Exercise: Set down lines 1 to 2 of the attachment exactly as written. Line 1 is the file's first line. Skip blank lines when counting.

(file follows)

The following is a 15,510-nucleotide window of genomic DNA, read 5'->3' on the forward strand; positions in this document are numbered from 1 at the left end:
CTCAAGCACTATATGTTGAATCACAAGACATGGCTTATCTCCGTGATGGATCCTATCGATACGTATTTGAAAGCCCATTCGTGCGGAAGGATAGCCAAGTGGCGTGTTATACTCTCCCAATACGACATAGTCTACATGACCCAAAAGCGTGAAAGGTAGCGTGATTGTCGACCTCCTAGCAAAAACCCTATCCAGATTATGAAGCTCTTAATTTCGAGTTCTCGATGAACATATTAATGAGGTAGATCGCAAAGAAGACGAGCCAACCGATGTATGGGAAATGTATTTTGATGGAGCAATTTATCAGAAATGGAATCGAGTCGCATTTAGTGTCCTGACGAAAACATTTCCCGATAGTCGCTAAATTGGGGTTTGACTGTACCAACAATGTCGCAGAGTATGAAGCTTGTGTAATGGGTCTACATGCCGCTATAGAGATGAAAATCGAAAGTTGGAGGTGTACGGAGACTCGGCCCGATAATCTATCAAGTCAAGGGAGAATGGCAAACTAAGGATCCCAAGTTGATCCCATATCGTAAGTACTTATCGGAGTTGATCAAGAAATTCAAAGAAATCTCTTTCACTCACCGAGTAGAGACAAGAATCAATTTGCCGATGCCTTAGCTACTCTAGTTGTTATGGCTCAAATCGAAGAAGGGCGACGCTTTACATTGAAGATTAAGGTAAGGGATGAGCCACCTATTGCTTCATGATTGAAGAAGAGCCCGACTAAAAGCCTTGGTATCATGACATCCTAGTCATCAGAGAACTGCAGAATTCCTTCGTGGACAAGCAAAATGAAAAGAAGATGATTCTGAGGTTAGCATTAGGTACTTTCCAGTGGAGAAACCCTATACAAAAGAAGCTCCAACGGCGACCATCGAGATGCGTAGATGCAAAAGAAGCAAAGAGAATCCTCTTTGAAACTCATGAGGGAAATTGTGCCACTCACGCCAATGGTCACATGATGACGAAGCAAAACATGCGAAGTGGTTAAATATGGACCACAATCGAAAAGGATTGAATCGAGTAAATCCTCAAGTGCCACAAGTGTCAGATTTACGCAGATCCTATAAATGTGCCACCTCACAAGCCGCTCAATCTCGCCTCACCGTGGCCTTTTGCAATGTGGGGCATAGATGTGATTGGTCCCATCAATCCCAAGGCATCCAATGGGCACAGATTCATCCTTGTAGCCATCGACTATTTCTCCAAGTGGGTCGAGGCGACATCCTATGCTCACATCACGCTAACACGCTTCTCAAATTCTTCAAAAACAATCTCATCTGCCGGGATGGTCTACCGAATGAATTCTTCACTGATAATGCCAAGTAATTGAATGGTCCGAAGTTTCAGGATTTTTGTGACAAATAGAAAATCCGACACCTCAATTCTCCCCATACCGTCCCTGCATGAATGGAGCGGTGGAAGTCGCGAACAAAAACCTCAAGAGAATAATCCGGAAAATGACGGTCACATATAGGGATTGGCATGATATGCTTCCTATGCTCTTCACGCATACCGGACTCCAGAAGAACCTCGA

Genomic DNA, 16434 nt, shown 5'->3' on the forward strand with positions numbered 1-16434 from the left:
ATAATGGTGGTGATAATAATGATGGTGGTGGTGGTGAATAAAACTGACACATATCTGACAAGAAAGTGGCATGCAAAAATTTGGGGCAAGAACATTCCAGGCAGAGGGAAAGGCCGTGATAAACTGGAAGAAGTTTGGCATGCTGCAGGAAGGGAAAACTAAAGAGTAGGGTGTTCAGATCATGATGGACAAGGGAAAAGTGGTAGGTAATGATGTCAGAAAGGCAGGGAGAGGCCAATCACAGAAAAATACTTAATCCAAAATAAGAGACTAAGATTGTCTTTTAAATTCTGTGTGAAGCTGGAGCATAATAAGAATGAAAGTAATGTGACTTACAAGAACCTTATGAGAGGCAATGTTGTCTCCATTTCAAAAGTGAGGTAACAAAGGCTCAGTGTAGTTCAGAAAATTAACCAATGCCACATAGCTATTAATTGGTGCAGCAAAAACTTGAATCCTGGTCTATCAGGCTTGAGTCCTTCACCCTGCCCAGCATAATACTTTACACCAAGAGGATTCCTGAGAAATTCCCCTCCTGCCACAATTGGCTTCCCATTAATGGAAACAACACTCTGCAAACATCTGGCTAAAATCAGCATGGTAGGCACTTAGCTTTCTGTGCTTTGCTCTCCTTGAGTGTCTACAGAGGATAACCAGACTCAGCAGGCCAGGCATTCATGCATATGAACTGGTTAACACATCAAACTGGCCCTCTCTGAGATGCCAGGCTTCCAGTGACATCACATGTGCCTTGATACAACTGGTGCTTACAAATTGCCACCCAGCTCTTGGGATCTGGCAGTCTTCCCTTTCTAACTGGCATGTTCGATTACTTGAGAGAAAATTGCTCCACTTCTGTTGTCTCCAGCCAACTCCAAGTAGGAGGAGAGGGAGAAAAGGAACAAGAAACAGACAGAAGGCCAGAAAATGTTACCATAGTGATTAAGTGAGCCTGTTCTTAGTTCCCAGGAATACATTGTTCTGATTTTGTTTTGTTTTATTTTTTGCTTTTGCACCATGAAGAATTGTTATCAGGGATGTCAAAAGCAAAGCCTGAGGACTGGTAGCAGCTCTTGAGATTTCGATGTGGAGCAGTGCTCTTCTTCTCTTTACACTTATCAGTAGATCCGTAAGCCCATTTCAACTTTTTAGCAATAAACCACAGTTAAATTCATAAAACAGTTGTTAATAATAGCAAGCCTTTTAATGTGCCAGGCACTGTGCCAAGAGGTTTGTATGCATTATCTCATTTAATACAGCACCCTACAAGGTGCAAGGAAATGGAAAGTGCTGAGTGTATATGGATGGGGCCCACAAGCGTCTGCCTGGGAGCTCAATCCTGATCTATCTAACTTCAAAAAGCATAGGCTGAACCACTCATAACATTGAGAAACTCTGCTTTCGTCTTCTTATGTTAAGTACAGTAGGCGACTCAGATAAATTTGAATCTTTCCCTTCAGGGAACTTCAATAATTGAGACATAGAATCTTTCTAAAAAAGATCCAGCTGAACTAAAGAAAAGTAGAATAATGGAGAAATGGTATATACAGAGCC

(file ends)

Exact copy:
The following is a 15,510-nucleotide window of genomic DNA, read 5'->3' on the forward strand; positions in this document are numbered from 1 at the left end:
CTCAAGCACTATATGTTGAATCACAAGACATGGCTTATCTCCGTGATGGATCCTATCGATACGTATTTGAAAGCCCATTCGTGCGGAAGGATAGCCAAGTGGCGTGTTATACTCTCCCAATACGACATAGTCTACATGACCCAAAAGCGTGAAAGGTAGCGTGATTGTCGACCTCCTAGCAAAAACCCTATCCAGATTATGAAGCTCTTAATTTCGAGTTCTCGATGAACATATTAATGAGGTAGATCGCAAAGAAGACGAGCCAACCGATGTATGGGAAATGTATTTTGATGGAGCAATTTATCAGAAATGGAATCGAGTCGCATTTAGTGTCCTGACGAAAACATTTCCCGATAGTCGCTAAATTGGGGTTTGACTGTACCAACAATGTCGCAGAGTATGAAGCTTGTGTAATGGGTCTACATGCCGCTATAGAGATGAAAATCGAAAGTTGGAGGTGTACGGAGACTCGGCCCGATAATCTATCAAGTCAAGGGAGAATGGCAAACTAAGGATCCCAAGTTGATCCCATATCGTAAGTACTTATCGGAGTTGATCAAGAAATTCAAAGAAATCTCTTTCACTCACCGAGTAGAGACAAGAATCAATTTGCCGATGCCTTAGCTACTCTAGTTGTTATGGCTCAAATCGAAGAAGGGCGACGCTTTACATTGAAGATTAAGGTAAGGGATGAGCCACCTATTGCTTCATGATTGAAGAAGAGCCCGACTAAAAGCCTTGGTATCATGACATCCTAGTCATCAGAGAACTGCAGAATTCCTTCGTGGACAAGCAAAATGAAAAGAAGATGATTCTGAGGTTAGCATTAGGTACTTTCCAGTGGAGAAACCCTATACAAAAGAAGCTCCAACGGCGACCATCGAGATGCGTAGATGCAAAAGAAGCAAAGAGAATCCTCTTTGAAACTCATGAGGGAAATTGTGCCACTCACGCCAATGGTCACATGATGACGAAGCAAAACATGCGAAGTGGTTAAATATGGACCACAATCGAAAAGGATTGAATCGAGTAAATCCTCAAGTGCCACAAGTGTCAGATTTACGCAGATCCTATAAATGTGCCACCTCACAAGCCGCTCAATCTCGCCTCACCGTGGCCTTTTGCAATGTGGGGCATAGATGTGATTGGTCCCATCAATCCCAAGGCATCCAATGGGCACAGATTCATCCTTGTAGCCATCGACTATTTCTCCAAGTGGGTCGAGGCGACATCCTATGCTCACATCACGCTAACACGCTTCTCAAATTCTTCAAAAACAATCTCATCTGCCGGGATGGTCTACCGAATGAATTCTTCACTGATAATGCCAAGTAATTGAATGGTCCGAAGTTTCAGGATTTTTGTGACAAATAGAAAATCCGACACCTCAATTCTCCCCATACCGTCCCTGCATGAATGGAGCGGTGGAAGTCGCGAACAAAAACCTCAAGAGAATAATCCGGAAAATGACGGTCACATATAGGGATTGGCATGATATGCTTCCTATGCTCTTCACGCATACCGGACTCCAGAAGAACCTCGA